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Growing good habits

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HOLES: Zachary Garrison, 5, points to an empty spot in the vertical garden, which he said he hopes they can grow some strawberriesin once they fill it up later this year. Garrison said his favorite part was the growing lights that hang down the side of the tower, since they help the plants grow quicker.
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POINT: Braden Cannon, 4, points towardhis favorite plant during a break in the school dayThursday.
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PLANTS: Kids Kampus decided to grow different varieties of lettuce first to hopefully encourage the kids to expand their diet to include less popular vegetables.
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TOWER: The tower sits in the corner of the waiting room so that the students can check on them as they come and go each day. Just a week ago, the plants were a quarter of the size. Some students insist on watching the plants all day because they want don’t want to miss anything.

by Andrew Maciejewski - amaciejewski@h-ponline.com

Oreo the guinea pig is about to have a lot of treats this year, now that Kids Kampus has a vertical gardening tower that will educate the preschoolers as they grow spring mix, lettuce and – Oreo’s personal favorite – kale.

The Health and Wellness Coalition, a local partnership between Parkview Huntington Hospital and United Way, donated the futuristic-looking tower earlier this year, just in time for spring. The coalition decided to expand the program to include Kids Kampus after they saw how well the program taught kids at Flint Springs Elementary School about biology, sustainability and nutrition, while also encouraging them to expand their palate.

“At Flint Springs… there were foods that kids had been nervous to try before, but once they grew it themselves, the students actually saw the benefit and reward of growing vegetables themselves,” United Way President and CEO Kyle Metzger said. “Then, they really wanted to try the food that they grew, so that is kind of where this all started.”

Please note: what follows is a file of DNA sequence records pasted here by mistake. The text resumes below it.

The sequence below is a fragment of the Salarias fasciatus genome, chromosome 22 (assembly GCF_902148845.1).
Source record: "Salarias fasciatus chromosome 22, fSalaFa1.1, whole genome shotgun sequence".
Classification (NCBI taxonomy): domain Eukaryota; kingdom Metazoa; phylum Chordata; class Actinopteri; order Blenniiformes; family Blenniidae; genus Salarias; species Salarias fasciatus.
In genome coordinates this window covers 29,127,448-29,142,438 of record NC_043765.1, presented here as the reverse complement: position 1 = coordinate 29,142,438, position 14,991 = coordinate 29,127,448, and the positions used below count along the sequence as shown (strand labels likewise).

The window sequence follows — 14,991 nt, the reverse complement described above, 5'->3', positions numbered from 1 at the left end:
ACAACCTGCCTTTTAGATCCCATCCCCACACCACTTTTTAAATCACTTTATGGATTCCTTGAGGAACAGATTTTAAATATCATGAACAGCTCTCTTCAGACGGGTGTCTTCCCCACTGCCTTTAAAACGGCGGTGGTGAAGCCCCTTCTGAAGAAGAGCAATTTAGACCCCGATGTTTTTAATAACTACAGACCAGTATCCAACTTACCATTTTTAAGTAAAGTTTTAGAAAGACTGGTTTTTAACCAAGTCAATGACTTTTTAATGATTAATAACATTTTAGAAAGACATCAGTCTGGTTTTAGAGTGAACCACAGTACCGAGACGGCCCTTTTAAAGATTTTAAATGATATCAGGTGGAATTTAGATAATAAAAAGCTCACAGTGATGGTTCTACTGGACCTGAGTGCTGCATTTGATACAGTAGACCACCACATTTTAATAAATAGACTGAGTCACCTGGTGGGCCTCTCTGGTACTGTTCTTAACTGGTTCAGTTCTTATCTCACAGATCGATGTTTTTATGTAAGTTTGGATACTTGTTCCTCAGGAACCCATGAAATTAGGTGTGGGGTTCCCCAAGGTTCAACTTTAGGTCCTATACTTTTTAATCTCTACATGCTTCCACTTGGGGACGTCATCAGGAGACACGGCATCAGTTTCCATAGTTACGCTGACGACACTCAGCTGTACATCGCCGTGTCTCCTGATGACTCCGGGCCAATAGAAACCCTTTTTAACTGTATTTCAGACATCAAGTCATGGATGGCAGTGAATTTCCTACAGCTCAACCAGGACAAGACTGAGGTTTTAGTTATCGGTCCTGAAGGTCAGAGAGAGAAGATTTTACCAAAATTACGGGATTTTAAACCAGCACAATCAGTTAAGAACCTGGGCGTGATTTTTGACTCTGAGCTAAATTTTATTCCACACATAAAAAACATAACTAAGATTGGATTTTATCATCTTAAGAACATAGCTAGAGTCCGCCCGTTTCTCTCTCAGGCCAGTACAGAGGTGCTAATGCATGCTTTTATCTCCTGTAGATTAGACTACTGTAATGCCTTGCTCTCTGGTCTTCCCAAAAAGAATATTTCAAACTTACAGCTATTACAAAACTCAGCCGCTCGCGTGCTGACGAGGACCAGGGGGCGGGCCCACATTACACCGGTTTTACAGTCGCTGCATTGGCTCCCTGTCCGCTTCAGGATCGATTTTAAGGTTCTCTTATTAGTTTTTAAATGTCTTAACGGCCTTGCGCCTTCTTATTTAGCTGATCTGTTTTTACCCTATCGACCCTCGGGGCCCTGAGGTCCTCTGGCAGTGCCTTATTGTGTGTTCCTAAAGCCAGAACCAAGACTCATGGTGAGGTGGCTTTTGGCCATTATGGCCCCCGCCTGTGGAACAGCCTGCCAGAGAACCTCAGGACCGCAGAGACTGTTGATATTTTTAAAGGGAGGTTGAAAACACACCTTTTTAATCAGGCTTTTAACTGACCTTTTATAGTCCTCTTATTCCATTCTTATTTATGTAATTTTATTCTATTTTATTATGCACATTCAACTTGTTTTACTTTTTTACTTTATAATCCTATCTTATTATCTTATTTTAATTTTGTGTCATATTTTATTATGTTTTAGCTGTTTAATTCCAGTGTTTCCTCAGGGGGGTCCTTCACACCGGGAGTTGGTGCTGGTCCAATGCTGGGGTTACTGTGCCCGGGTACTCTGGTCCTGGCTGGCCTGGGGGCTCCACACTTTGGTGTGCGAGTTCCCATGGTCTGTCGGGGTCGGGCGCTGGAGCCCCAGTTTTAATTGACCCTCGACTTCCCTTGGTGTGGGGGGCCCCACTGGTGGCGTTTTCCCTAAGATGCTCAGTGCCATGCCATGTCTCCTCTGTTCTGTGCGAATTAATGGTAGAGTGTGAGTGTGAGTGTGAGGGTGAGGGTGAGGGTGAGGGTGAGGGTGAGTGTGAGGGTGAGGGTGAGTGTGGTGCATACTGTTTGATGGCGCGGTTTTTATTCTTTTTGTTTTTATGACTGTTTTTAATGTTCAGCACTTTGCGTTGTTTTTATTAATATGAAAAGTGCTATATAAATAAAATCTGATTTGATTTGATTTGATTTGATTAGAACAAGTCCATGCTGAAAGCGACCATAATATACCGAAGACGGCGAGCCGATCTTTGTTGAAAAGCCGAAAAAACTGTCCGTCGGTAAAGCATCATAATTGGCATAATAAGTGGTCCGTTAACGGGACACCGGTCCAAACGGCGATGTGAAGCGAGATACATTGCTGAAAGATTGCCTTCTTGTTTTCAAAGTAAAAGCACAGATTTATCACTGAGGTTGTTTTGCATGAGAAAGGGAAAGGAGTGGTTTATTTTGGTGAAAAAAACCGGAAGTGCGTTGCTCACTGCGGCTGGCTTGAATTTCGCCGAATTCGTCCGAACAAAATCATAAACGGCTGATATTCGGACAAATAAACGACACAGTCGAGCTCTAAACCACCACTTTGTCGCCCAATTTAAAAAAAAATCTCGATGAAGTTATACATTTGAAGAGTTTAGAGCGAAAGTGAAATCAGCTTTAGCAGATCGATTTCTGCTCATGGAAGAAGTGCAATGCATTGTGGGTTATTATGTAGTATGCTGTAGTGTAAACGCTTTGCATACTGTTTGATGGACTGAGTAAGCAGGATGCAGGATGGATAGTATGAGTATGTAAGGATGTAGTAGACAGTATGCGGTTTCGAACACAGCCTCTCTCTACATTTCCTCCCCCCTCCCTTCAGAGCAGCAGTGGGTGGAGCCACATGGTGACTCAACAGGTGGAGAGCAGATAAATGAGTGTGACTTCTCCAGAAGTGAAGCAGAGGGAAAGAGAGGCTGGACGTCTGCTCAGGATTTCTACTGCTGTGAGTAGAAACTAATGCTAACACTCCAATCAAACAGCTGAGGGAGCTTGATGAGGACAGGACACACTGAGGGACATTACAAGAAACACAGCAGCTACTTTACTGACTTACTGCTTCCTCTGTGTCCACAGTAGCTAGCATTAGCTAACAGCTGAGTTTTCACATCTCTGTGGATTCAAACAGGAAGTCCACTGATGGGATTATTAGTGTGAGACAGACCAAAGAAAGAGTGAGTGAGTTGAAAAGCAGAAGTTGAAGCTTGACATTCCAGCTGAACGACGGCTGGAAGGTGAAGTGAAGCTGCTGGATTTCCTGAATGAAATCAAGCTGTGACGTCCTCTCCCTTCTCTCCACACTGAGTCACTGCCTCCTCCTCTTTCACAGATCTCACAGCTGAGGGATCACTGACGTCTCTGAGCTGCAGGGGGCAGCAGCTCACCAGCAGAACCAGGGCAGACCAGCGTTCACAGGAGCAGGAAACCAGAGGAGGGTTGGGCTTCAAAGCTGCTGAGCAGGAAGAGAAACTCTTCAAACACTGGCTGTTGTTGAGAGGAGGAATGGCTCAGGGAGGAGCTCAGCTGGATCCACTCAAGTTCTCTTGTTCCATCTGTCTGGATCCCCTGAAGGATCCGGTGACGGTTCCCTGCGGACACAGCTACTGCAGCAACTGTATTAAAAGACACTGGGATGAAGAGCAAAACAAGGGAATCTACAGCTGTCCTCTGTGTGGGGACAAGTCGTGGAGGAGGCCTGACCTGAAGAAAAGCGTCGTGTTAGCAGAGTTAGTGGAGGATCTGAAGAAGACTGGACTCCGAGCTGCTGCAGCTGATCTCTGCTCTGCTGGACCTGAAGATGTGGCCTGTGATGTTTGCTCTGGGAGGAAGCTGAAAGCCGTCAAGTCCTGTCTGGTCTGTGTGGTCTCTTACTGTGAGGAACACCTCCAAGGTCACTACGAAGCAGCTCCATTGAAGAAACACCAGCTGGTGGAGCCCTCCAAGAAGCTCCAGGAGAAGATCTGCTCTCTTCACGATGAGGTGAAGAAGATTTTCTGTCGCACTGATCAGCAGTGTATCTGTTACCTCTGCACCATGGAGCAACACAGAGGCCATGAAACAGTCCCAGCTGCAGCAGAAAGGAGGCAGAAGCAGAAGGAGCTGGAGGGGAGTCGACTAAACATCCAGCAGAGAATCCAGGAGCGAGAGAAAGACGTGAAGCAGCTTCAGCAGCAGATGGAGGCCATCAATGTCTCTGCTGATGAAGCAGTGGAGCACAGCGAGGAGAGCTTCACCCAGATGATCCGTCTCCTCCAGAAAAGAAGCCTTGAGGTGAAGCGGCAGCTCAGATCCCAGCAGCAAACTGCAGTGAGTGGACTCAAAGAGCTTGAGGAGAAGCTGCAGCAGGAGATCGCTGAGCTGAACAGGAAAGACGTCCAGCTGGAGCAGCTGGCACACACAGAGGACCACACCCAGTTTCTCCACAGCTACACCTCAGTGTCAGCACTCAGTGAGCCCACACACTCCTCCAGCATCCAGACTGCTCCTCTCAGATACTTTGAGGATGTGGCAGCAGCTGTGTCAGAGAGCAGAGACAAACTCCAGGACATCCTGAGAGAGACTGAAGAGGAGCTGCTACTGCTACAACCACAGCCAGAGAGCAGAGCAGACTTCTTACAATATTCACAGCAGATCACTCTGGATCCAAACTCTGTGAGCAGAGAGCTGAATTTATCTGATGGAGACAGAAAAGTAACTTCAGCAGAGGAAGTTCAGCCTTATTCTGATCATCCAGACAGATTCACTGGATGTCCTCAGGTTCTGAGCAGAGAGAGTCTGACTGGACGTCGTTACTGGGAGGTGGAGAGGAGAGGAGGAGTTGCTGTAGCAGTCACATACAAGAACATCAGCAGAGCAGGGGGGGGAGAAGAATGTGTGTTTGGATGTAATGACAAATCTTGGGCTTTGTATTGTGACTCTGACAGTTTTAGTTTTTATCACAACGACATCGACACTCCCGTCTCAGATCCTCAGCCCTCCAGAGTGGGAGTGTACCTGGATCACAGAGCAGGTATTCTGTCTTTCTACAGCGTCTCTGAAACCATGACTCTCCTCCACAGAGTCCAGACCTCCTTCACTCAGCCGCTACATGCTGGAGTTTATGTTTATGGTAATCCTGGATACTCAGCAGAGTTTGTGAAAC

Flint Springs got their towers in 2016, and Metzger said the teachers have been excited to incorporate lessons into their curriculum. The students learn about the intricate process of growing a seed into food, everything from germination to photosynthesis.

Kids Kampus program director Elizabeth Hire said the preschoolers love the program so much that they are infatuated by the tower.

“They were all really excited,” Hire said. “They get to check in on them everyday when they come in and when they leave. A lot of them bring their parents in here to check them out. I’ve even had some 2-year-old students that have not wanted to leave because they want to stay and watch them grow, so that’s been pretty cute.”

Hire said the tower fits right in with their mission at Kids Kampus – learning by doing.

Metzger said the investment was a no-brainer, since the towers aren’t very expensive and require very little upkeep or maintenance.

“It’s an awesome investment to help the next generation to be able to not only eat healthy food but grow it themselves,” he said.

The program was made possible by a grant from Parkview Huntington Hospital totalling more than $32,000, which provides funding for 17 different programs focused on mental health, substance abuse, nutrition, health and wellness.

The more than $30,000 left in the grant is going toward programs like the cooking classes offered by Purdue Extension, youth health and fitness programing at the Parkview Huntington YMCA, the Huntington Farmer’s Market and substance abuse and recovery efforts by local churches and organizations.